How to Approach UX Design as a Small Business

User experience design is changing the way consumers interact with brands. Essentially, UX can refer to any specific aspect of the buyer’s journey (both online and offline), but in this article, we’ll be focusing specifically on website UX. 

Your website is the face of your brand and an essential touchpoint, which is why UX design is vital to digital marketing. Everything from site speed to meticulous UI design plays a part in optimizing the user experience and ultimately driving conversions. 

Whether you’re trying to improve your website or having it built from scratch, tackling UX may seem daunting when you don’t have the manpower and resources of bigger companies. But it’s no use putting it off, as this is one of the most important things you need to do to remain competitive and take your business a step further.  

Rest easy, because we’re here to clear up some common concerns and give you the most helpful tips for a successful collaboration. 

Learn to communicate with the designers

Depending on whether you’re crafting a new site or looking to improve an existing one, you’ll either work with a web design team that encompasses UX or hire a UX designer to help the overhaul. Either way, you’ll need to work with professionals – and the success of this endeavour will largely depend on your ability to communicate with them.  

Don’t hesitate to ask them to explain to you any bit of jargon and abbreviations you don’t understand. You want to establish a respectful and open dialogue with them, where you’ll be able to express your ideas and concerns, as well as listen to their suggestions and get to know their process. That way, they’ll be able to understand your goals and the nuances of your business, and you’ll be able to entrust this project to them. 

In other words, you’ll need to find a common language and learn a bit from each other so that they can create a product that will work well for your audience and brand. You might find a sketchpad helpful in this process – pencil and paper still work best, and they can help you express your ideas for the website more comprehensively.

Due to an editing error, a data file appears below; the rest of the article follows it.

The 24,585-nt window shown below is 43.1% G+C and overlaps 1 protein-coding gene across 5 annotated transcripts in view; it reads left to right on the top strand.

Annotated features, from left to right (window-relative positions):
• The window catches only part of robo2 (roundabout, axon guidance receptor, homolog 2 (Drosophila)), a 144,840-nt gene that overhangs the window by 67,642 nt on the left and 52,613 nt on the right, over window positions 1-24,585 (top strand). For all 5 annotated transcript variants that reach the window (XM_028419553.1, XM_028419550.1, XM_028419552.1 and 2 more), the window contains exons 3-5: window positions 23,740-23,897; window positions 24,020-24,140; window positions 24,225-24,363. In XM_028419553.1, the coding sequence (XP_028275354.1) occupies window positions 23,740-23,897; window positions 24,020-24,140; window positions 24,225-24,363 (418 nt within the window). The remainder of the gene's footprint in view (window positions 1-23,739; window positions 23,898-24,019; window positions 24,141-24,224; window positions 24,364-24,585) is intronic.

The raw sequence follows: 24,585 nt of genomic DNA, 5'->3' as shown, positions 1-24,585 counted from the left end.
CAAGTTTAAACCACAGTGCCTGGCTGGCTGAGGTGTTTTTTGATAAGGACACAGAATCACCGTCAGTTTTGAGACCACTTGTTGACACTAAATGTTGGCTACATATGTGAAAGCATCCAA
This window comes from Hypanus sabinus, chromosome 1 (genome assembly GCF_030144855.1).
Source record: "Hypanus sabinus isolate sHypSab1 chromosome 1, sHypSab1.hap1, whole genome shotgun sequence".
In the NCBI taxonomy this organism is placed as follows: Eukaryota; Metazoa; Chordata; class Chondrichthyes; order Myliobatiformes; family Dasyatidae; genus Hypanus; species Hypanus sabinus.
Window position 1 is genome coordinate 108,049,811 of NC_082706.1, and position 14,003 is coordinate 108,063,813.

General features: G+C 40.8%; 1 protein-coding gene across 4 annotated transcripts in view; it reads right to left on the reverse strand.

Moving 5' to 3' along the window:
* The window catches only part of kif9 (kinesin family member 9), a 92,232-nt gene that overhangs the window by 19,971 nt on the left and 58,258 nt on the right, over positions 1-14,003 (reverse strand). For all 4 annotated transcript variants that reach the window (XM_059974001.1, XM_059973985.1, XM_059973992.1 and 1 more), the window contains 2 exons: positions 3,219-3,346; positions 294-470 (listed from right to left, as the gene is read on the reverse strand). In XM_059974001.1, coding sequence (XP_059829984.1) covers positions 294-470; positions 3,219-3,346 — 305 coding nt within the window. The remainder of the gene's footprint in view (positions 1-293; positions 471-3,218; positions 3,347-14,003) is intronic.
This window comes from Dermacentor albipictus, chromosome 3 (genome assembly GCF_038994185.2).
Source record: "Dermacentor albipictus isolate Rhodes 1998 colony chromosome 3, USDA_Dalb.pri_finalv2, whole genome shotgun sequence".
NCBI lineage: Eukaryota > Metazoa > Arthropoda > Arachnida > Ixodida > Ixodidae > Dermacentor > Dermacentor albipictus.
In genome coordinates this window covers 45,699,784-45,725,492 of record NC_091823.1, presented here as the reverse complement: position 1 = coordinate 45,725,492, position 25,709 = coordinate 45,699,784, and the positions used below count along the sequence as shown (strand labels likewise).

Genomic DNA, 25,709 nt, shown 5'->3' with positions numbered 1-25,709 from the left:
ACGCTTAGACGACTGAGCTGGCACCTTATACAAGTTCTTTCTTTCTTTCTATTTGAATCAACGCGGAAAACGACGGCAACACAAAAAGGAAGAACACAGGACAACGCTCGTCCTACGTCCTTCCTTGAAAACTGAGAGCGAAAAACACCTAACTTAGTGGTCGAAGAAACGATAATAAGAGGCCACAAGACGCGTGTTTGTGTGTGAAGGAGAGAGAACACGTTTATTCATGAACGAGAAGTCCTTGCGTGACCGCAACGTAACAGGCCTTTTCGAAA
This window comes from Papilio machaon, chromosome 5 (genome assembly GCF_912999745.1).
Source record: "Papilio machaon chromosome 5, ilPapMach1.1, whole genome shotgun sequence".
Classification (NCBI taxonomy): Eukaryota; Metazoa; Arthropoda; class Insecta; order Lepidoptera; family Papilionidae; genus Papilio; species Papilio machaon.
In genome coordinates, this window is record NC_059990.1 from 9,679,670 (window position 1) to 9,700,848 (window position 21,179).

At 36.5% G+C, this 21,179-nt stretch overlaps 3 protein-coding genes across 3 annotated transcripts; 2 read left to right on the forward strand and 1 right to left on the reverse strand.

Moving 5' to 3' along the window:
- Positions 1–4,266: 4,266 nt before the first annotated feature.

You don’t have to reinvent the wheel

UX designers know this part already. It’s up to the employer (that’s you) to understand it as well, which kind of brings us back to the communication topic. 

The designer will stick to certain principles and practices that help ensure intuitive navigation, faster loading speed, and other facets of positive user experience. Without question, they’ll avoid the biggest web design blunders, and they’ll make sure not to implement any design decision that compromises usability. 

What we often see happening in these types of collaborations is designers having to convince employers that a given idea will, indeed, compromise usability and certainly won’t work the way they’ve imagined. Some things are proven to work, and if the designer tells you that it’s better left unchanged, they’re probably right. Nobody says you have to blindly agree to everything the designer says – just ask them to help you understand the why and how.

If you’re insistent on convincing the professionals that they’re wrong, you’ll be wasting everyone’s time and imposing unnecessary complexity on the project. In the end, you might get just what you’ve wanted – and then you’ll have to see for yourself that they were right. 

Learn from the big guys